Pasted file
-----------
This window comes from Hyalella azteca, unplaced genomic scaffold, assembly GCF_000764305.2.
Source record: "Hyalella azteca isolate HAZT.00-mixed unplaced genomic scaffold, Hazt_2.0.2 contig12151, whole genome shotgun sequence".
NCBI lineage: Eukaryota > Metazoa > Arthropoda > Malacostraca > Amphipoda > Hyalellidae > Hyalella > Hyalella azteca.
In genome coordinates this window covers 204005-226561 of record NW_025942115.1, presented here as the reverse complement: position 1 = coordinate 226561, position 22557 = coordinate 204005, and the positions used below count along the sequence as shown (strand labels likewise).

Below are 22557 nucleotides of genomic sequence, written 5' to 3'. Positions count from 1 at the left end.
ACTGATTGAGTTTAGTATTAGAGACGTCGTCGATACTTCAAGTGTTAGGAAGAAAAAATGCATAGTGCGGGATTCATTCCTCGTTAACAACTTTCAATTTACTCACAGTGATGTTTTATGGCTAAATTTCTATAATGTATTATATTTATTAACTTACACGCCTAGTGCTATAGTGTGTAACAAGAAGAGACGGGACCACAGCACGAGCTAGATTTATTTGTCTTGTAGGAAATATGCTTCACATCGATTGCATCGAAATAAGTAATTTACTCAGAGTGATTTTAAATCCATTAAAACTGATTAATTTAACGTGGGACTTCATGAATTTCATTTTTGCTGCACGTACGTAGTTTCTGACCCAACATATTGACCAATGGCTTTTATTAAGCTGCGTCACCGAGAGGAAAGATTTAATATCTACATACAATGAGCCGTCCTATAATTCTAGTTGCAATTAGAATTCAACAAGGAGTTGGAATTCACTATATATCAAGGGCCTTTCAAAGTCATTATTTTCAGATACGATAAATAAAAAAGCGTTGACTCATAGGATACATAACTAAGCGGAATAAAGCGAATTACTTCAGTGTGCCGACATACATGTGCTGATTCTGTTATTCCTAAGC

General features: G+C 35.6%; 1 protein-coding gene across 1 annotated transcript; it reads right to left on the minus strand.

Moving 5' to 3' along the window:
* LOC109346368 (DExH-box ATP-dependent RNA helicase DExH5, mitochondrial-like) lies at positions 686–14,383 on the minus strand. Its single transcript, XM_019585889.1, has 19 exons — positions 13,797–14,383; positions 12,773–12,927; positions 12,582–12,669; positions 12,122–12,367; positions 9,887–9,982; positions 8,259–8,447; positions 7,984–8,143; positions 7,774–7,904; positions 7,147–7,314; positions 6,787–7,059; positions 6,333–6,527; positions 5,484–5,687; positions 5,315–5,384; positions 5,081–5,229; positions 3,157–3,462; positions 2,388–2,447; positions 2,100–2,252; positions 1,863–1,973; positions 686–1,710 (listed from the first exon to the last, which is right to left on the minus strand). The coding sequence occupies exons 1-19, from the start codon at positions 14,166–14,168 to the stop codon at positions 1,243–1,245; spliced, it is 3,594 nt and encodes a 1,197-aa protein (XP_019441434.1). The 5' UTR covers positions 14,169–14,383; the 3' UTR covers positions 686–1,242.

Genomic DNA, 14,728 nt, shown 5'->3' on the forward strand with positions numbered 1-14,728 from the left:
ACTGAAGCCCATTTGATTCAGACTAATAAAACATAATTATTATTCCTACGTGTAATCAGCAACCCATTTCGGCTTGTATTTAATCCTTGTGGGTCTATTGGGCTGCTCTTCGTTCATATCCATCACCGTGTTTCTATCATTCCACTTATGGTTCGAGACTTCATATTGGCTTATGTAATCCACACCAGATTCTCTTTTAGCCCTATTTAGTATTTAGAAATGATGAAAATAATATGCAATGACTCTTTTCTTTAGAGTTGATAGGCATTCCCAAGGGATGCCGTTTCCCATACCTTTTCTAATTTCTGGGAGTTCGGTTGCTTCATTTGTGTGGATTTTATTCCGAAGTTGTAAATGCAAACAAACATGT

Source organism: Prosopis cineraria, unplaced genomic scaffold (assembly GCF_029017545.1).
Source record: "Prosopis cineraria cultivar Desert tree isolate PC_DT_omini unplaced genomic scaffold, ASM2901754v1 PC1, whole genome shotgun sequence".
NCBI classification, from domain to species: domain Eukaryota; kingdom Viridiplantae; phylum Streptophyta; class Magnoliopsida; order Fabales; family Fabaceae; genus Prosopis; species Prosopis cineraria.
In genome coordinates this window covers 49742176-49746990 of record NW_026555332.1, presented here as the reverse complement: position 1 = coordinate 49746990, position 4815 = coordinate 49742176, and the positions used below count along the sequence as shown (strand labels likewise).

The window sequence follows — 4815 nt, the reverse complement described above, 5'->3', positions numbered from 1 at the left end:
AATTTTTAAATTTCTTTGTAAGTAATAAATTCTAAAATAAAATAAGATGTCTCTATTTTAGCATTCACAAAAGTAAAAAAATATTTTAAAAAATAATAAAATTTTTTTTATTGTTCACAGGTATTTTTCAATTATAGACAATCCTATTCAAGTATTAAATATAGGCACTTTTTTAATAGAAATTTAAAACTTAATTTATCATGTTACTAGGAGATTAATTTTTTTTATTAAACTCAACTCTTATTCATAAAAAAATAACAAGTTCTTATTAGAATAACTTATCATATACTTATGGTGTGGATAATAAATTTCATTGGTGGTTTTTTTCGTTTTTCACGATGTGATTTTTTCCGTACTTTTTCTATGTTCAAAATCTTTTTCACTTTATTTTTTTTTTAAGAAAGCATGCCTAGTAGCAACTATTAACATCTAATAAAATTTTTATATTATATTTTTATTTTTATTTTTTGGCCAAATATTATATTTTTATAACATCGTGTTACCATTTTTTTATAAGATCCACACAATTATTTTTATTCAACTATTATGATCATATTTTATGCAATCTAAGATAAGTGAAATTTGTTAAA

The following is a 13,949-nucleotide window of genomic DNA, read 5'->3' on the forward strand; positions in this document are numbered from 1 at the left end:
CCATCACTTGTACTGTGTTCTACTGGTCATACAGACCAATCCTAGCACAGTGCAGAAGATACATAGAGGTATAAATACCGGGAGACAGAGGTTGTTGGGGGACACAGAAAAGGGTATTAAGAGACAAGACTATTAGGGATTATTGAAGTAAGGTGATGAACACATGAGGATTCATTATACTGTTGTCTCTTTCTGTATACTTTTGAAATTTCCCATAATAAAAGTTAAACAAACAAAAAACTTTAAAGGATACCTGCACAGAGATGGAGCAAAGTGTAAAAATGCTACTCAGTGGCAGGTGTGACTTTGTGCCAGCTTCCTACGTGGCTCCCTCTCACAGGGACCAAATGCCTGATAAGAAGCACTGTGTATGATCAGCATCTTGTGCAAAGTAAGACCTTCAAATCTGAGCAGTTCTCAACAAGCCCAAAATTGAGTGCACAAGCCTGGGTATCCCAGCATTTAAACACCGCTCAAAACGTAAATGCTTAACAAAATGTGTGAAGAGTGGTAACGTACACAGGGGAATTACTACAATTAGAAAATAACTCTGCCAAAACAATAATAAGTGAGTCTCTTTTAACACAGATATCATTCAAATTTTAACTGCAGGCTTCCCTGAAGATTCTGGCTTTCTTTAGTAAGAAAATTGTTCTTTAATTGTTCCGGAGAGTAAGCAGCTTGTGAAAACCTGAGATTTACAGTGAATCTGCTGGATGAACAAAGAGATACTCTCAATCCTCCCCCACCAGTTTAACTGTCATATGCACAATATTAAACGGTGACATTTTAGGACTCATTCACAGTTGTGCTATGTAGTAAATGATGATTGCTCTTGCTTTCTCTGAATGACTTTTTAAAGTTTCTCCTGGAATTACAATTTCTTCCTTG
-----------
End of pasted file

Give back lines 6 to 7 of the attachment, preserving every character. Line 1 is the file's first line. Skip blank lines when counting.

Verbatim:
ACTGATTGAGTTTAGTATTAGAGACGTCGTCGATACTTCAAGTGTTAGGAAGAAAAAATGCATAGTGCGGGATTCATTCCTCGTTAACAACTTTCAATTTACTCACAGTGATGTTTTATGGCTAAATTTCTATAATGTATTATATTTATTAACTTACACGCCTAGTGCTATAGTGTGTAACAAGAAGAGACGGGACCACAGCACGAGCTAGATTTATTTGTCTTGTAGGAAATATGCTTCACATCGATTGCATCGAAATAAGTAATTTACTCAGAGTGATTTTAAATCCATTAAAACTGATTAATTTAACGTGGGACTTCATGAATTTCATTTTTGCTGCACGTACGTAGTTTCTGACCCAACATATTGACCAATGGCTTTTATTAAGCTGCGTCACCGAGAGGAAAGATTTAATATCTACATACAATGAGCCGTCCTATAATTCTAGTTGCAATTAGAATTCAACAAGGAGTTGGAATTCACTATATATCAAGGGCCTTTCAAAGTCATTATTTTCAGATACGATAAATAAAAAAGCGTTGACTCATAGGATACATAACTAAGCGGAATAAAGCGAATTACTTCAGTGTGCCGACATACATGTGCTGATTCTGTTATTCCTAAGC

General features: G+C 35.6%; 1 protein-coding gene across 1 annotated transcript; it reads right to left on the minus strand.